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Tax Incentives and Household Portfolios: A Panel Data Analysis

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  • Sule Alan
  • S�ren Leth-Petersen

Abstract

This paper investigates the responsiveness of household portfolios to tax incentives by exploiting a substantial tax reform that altered after-tax returns and cost of debt for a large number of households. An extraordinary panel data set that covers two years before and after the reform is used for the analysis. Our empirical findings suggest that households reshuffle their balance sheets in the case of a partial deductibility phase-out. In particular, heavily taxed, interest-bearing assets are used to pay off mortgage debt. Furthermore, we find that taxes have a significant impact on the structure of household portfolios even after controlling for unobserved heterogeneity.

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File URL: http://socserv.mcmaster.ca/sedap/p/sedap163.pdf
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Bibliographic Info

Paper provided by McMaster University in its series Social and Economic Dimensions of an Aging Population Research Papers with number 163.

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Length: 35 pages
Date of creation: Oct 2006
Date of revision:
Handle: RePEc:mcm:sedapp:163

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Keywords: Household portfolios; taxation; panel data; natural experiment;

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References

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  1. Jappelli, Tullio & Pistaferri, Luigi, 2007. "Do people respond to tax incentives? An analysis of the Italian reform of the deductibility of home mortgage interests," European Economic Review, Elsevier, vol. 51(2), pages 247-271, February.
  2. Luigi Guiso & Tullio Jappelli, 2000. "Household Portfolios in Italy," CSEF Working Papers 43, Centre for Studies in Economics and Finance (CSEF), University of Naples, Italy.
  3. Honore, Bo E, 1992. "Trimmed LAD and Least Squares Estimation of Truncated and Censored Regression Models with Fixed Effects," Econometrica, Econometric Society, vol. 60(3), pages 533-65, May.
  4. Martin Gervais & Manish Pandey, 2005. "Who Cares about Mortgage Interest Deductibility?," University of Western Ontario, Economic Policy Research Institute Working Papers 20059, University of Western Ontario, Economic Policy Research Institute.
  5. Sule Alan, 2006. "Entry Costs and Stock Market Participation over the Life Cycle," Review of Economic Dynamics, Elsevier for the Society for Economic Dynamics, vol. 9(4), pages 588-611, October.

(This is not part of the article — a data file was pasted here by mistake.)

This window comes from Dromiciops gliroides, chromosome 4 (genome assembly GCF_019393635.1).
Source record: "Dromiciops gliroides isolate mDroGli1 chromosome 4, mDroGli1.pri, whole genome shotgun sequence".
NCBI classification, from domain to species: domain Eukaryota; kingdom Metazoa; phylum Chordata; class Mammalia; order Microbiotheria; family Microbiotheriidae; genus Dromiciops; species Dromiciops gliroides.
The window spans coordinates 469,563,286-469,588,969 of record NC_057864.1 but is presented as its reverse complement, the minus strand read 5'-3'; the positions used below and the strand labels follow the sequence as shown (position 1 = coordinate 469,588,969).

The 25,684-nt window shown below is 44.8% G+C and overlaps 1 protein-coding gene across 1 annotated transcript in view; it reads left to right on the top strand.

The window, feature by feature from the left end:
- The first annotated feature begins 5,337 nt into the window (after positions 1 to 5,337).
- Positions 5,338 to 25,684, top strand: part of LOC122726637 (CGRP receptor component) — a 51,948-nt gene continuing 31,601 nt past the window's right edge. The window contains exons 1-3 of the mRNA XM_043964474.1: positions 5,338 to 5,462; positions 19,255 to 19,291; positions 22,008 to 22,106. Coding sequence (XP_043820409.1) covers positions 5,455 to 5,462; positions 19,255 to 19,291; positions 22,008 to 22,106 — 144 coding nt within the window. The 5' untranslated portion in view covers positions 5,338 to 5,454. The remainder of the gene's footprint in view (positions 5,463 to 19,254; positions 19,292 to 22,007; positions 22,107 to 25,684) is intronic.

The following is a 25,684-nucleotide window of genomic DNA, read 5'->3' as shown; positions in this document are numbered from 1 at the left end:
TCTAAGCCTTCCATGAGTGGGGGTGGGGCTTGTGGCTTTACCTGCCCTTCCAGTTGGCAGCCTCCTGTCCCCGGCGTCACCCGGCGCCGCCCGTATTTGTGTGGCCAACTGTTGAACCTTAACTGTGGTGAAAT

6. Martins, Nuno C. & Villanueva, Ernesto, 2006. "The impact of mortgage interest-rate subsidies on household borrowing," Journal of Public Economics, Elsevier, vol. 90(8-9), pages 1601-1623, September.
  7. Feldstein, Martin S, 1976. "Personal Taxation and Portfolio Composition: An Econometric Analysis," Econometrica, Econometric Society, vol. 44(4), pages 631-50, July.
  8. James M. Poterba, 2001. "Taxation and Portfolio Structure: Issues and Implications," NBER Working Papers 8223, National Bureau of Economic Research, Inc.
  9. King, Mervyn A. & Leape, Jonathan I., 1998. "Wealth and portfolio composition: Theory and evidence," Journal of Public Economics, Elsevier, vol. 69(2), pages 155-193, June.
  10. Hubbard, Robert Glenn, 1985. "Personal Taxation, Pension Wealth, and Portfolio Composition," The Review of Economics and Statistics, MIT Press, vol. 67(1), pages 53-60, February.
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Cited by:
  1. David Love & Paul A. Smith, 2008. "Does Health Affect Portfolio Choice?," Department of Economics Working Papers 2008-11, Department of Economics, Williams College.
  2. Martin Gervais & Manish Pandey, 2005. "Who Cares about Mortgage Interest Deductibility?," University of Western Ontario, Economic Policy Research Institute Working Papers 20059, University of Western Ontario, Economic Policy Research Institute.
  3. Nicolas Sauter & Jan Walliser & Joachim Winter, 2010. "Tax Incentives, Bequest Motives, and the Demand for Life Insurance: Evidence from two Natural Experiments in Germany," CESifo Working Paper Series 3040, CESifo Group Munich.
  4. Sule Alan & Bo E. Honoré & Luojia Hu & Søren Leth-Petersen, 2011. "Estimation of panel data regression models with two-sided censoring or truncation," Working Paper Series WP-2011-08, Federal Reserve Bank of Chicago.

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